Religious leadership, typically studied from the perspectives of organizational stratification or social behavior, has been central to research on religious organizations and movements. Sociological scholarship on religious leadership has been built primarily upon a Weberian foundation, as refinement or critique of typological differences between the notion of prophet , one who attracts followers while proclaiming radical reform of a religion's beliefs and practices, or who founds a new religion altogether, and of priest , one who holds leadership status by virtue of office in the religious community, functionally maintaining religious tradition through interpretation and control of its authoritative body of scripture or custom. Max Weber identified three forms of religious authority by which the leader's status is collectively legitimated. Charismatic authority , based on a leader's exemplary or persuasive power, has characterized prophetic leaders. As religious movements institutionalize, developing differentiated offices and responsibilities for transmitting teachings and emergent tradition, leadership is legitimated by means of traditional authority , where leaders are selected on the basis of inheritance or by specific rules for succession grounded in religious tradition, or rational-legal authority , where leaders are chosen or elected through governing rules or bylaws that can be legally amended through discursive reason. Religious leadership typically is ordained in organizations with traditional or rational-legal forms of authority. Among Christian denominations with hierarchically stratified ordination, bishops form the leadership core. Roman Catholic bishops are appointed by and ultimately report to the pope, while in other denominations they are elected by their judicatories. Some traditions consecrate bishops by apostolic succession, a belief in leadership passed down from apostolic times through a continuous laying on of hands. Historically, bishops have been male. The first female bishop of any contemporary denomination, Marjorie Matthews, was elected in 1980 by the United Methodist Church; the first female bishop to claim apostolic succession was Episcopalian Barbara Harris in 1989.
Although women have been well represented among founders and leaders of new religious movements, leadership roles beyond the founding generation disproportionately come to be held by men. Women's ordination has opened some leadership opportunities for women in Protestant and Jewish traditions. The Roman Catholic Church's priest shortage has resulted in new opportunities for women in lay pastoral leadership (Wallace 1992). Gender differences in leadership style have been empirically debated, with little conclusive evidence shown other than at senior levels. Lehman (1993) found racial differences in leadership style to be more marked than gender differences.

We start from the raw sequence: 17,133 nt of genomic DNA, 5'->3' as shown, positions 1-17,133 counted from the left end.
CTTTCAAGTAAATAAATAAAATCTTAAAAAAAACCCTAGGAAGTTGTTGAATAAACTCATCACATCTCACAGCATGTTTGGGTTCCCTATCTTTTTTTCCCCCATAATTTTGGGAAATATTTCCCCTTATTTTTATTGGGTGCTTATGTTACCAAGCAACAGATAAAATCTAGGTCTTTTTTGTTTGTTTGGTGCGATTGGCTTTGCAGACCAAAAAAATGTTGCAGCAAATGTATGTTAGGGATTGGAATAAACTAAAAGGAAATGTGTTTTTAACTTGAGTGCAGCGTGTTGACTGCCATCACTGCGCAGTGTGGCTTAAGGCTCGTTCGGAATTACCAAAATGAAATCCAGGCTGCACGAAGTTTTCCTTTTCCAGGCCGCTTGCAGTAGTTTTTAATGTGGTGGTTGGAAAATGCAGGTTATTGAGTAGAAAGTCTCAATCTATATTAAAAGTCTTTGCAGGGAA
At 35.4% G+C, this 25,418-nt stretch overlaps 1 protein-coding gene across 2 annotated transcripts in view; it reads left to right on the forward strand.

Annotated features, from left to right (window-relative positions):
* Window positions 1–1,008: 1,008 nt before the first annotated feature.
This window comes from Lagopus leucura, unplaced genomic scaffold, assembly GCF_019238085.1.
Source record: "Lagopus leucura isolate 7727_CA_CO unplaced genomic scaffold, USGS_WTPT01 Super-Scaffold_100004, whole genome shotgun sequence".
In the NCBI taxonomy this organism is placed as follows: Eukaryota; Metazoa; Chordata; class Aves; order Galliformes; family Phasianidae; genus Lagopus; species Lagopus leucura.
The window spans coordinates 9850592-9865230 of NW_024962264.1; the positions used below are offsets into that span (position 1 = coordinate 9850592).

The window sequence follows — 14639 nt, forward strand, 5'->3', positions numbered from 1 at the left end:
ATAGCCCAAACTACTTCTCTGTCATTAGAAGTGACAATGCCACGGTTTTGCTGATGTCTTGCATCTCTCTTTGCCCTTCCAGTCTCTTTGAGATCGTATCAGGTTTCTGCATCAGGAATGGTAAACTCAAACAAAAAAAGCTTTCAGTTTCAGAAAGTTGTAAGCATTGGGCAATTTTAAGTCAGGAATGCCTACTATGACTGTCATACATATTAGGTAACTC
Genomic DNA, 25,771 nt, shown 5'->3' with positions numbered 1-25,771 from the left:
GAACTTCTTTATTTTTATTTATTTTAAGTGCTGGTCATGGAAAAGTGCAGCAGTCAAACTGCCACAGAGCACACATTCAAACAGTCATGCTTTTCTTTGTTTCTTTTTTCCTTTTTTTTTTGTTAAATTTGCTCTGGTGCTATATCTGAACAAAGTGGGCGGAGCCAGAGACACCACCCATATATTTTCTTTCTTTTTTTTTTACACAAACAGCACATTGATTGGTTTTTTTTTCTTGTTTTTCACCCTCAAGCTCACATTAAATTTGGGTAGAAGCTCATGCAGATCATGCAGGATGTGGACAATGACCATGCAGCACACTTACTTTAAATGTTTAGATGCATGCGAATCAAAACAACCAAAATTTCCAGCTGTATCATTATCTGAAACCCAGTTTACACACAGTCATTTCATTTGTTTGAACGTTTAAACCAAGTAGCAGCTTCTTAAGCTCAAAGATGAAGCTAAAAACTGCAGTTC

Authoritarian leadership has been criticized as a means of social control and maintenance of oppression in both new religious movements and established religious institutions. Erich Fromm characterizes authoritarianism as a deterministic worldview in which human happiness depends upon submission to external forces perceived to govern life. Authoritarianism also has been linked with externalized aggression, prejudice, conservatism, and, in its extreme form, totalitarianism. Extreme authoritarian control by religious leaders has been accused of totalitarian and genocidal outcomes.
See also Charisma, Organization Theory
Paula D. Nesbitt
J. W. Carroll, As One with Authority (Louisville: Westminster, 1991)
E. Fromm, Escape from Freedom (New York: Avon, 1965 
R. A. Hutch, Religious Leadership (New York: Lang, 1991)
E. C. Lehman, Jr., Gender and Work (Albany: SUNY Press, 1993)
R. A. Wallace, They Call Her Pastor (Albany: SUNY Press, 1992)
M. Weber, Economy and Society (Berkeley: University of California Press, 1978 )
C. Wessinger, Women's Leadership in Marginal Religions (Urbana: University of Illinois Press, 1993)
C. Wessinger (ed.), Religious Institutions and Women's Leadership (Columbia: University of South Carolina Press, 1996).
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